Each week, Artful spotlights an art experience or destination that speaks to us right now.
The haunting photographs of Luigi Ghirri (1943-1992), which depict the artist's native Italian region of Emilia-Romagna with an eye for surreal juxtapositions and spatial conundrums, have inspired obsessive devotion from other artists. The photographer Thomas Demand, in the 2010 exhibition he organized for Matthew Marks, "La Carte d'après Nature," included Ghirri's photographs along with Rene Magritte's paintings and other Surrealist images. Now, the painter Matt Connors has organized another Ghirri exhibition for the gallery, "Luigi Ghirri: The Idea of Building."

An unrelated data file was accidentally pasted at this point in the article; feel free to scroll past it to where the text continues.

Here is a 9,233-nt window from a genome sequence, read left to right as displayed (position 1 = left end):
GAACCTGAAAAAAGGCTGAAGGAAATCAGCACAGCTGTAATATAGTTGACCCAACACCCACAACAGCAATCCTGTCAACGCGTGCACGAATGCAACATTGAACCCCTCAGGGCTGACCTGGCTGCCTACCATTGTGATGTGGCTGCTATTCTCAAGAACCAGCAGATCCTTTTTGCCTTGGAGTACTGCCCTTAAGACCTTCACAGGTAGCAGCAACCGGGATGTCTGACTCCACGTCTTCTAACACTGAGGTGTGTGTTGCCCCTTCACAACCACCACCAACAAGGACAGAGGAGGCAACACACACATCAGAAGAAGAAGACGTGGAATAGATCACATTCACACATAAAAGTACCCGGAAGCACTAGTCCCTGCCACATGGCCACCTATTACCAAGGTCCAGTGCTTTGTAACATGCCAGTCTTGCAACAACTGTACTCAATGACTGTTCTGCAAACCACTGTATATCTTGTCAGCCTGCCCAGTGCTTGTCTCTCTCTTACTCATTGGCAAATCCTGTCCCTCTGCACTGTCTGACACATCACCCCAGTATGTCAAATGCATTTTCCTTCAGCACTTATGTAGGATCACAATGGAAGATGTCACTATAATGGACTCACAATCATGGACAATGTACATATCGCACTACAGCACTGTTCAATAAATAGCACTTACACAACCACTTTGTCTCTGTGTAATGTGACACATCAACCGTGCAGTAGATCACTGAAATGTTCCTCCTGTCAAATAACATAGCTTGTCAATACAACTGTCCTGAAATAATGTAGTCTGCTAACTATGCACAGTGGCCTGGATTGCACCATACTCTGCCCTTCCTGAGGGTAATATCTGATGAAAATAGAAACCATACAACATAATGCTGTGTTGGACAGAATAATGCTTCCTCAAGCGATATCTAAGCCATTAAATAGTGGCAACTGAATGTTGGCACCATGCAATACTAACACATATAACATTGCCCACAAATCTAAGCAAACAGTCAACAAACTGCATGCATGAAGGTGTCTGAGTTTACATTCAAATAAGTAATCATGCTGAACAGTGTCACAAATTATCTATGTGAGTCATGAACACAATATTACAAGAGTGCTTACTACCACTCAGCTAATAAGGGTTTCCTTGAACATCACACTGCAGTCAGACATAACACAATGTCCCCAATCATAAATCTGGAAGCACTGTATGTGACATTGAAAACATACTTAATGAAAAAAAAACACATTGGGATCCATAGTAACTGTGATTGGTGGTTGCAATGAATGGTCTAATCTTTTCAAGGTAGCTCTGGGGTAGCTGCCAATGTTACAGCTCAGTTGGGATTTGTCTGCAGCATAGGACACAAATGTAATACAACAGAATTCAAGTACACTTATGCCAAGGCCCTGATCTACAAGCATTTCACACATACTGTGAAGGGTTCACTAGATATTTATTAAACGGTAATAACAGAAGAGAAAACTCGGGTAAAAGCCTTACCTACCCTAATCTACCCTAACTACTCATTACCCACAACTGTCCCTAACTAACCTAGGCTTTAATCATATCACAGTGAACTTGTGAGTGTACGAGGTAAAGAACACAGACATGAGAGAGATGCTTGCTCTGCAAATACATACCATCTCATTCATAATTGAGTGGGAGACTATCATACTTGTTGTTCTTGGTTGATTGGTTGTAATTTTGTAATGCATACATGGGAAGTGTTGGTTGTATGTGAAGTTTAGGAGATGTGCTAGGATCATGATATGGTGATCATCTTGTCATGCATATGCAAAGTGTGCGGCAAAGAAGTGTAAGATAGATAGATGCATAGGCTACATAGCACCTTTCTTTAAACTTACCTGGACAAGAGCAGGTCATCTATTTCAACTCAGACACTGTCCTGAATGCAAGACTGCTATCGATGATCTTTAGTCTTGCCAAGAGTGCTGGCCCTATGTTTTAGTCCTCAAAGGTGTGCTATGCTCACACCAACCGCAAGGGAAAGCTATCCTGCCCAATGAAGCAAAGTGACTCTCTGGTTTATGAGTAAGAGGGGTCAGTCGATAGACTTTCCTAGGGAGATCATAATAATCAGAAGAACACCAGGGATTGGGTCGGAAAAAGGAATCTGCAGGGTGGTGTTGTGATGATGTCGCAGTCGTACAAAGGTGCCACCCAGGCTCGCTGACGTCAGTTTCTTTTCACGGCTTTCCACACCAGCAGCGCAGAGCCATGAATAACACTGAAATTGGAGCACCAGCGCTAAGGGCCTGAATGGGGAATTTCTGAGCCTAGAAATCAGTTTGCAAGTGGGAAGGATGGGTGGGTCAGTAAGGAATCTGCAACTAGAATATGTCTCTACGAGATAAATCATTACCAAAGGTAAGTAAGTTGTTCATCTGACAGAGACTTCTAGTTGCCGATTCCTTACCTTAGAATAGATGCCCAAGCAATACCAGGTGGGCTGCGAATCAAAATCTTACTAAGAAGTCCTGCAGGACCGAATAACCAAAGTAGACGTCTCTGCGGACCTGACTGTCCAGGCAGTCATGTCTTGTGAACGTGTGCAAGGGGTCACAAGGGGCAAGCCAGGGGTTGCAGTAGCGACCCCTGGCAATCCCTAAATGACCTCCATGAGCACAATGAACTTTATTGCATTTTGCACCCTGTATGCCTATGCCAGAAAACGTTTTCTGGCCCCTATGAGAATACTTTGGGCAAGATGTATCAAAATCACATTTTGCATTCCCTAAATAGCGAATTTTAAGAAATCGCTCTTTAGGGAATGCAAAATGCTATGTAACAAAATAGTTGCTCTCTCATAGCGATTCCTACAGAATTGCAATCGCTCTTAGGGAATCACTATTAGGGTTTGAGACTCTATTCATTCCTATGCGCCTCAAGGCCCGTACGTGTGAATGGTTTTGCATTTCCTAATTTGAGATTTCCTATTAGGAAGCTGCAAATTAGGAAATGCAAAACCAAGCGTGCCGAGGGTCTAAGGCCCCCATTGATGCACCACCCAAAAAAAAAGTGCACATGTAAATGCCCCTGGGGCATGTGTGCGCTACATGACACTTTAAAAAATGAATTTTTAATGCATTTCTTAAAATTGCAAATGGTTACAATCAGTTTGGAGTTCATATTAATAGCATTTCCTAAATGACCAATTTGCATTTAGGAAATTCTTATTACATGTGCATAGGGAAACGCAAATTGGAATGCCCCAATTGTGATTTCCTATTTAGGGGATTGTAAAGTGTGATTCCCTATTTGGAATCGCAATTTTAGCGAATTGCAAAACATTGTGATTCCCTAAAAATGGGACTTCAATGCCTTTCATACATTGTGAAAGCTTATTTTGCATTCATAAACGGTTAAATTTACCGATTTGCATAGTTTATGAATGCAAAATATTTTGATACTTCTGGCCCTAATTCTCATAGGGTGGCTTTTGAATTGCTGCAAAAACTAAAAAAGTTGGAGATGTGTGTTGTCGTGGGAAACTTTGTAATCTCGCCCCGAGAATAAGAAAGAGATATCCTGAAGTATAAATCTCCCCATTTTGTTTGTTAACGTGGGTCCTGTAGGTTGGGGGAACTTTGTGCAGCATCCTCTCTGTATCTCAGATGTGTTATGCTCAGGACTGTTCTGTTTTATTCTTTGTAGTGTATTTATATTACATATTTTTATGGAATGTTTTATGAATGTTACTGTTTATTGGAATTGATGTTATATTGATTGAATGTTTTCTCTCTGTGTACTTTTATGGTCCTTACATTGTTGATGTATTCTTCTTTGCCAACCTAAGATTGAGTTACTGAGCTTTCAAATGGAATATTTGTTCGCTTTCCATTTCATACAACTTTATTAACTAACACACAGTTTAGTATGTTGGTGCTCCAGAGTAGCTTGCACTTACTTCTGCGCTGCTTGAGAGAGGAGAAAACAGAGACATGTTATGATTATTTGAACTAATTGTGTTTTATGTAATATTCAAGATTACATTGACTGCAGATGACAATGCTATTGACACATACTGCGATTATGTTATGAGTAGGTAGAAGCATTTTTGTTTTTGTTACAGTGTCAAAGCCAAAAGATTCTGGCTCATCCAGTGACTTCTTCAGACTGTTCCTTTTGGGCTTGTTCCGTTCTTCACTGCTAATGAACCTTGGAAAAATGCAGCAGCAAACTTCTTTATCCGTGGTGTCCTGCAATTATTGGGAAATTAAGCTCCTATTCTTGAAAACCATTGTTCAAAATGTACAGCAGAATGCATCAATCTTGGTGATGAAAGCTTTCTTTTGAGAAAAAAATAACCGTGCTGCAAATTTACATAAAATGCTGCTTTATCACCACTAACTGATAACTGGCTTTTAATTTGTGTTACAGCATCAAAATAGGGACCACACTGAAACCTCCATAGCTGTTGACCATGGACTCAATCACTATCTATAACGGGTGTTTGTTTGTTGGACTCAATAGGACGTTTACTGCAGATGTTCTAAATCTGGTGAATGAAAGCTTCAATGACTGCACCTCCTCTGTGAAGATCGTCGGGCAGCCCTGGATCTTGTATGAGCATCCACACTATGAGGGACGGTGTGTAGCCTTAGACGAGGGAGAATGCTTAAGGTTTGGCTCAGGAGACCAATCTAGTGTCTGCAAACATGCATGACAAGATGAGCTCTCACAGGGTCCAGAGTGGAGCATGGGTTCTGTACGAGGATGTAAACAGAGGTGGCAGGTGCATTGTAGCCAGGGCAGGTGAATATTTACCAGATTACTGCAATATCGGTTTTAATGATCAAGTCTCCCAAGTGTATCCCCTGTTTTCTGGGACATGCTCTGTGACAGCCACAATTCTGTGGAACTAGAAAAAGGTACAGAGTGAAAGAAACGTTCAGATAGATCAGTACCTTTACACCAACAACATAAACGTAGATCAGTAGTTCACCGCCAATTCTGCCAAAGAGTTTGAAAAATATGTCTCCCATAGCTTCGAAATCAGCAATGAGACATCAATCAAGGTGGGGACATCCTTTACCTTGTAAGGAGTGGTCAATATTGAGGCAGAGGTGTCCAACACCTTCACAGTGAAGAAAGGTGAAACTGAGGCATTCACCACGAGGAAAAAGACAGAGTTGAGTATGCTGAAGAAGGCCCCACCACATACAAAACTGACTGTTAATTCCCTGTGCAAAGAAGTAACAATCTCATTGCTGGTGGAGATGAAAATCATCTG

Where Demand was interested in Ghirri's use of landscape, Connors was drawn to the photographer's equally playful and confounding approach to architecture. (This will make sense to admirers of Connors's paintings, which are abstract but combine large, vaguely architectonic blocks of color.) Strategically placed paintings, posters, and mirrors trick us into thinking that they are windows; deep spaces look suspiciously flat and shallow. As Connors writes in a statement for the online version of the show, "To me, as a painter, the photographs of Luigi Ghirri are built rather than composed, things rather than images."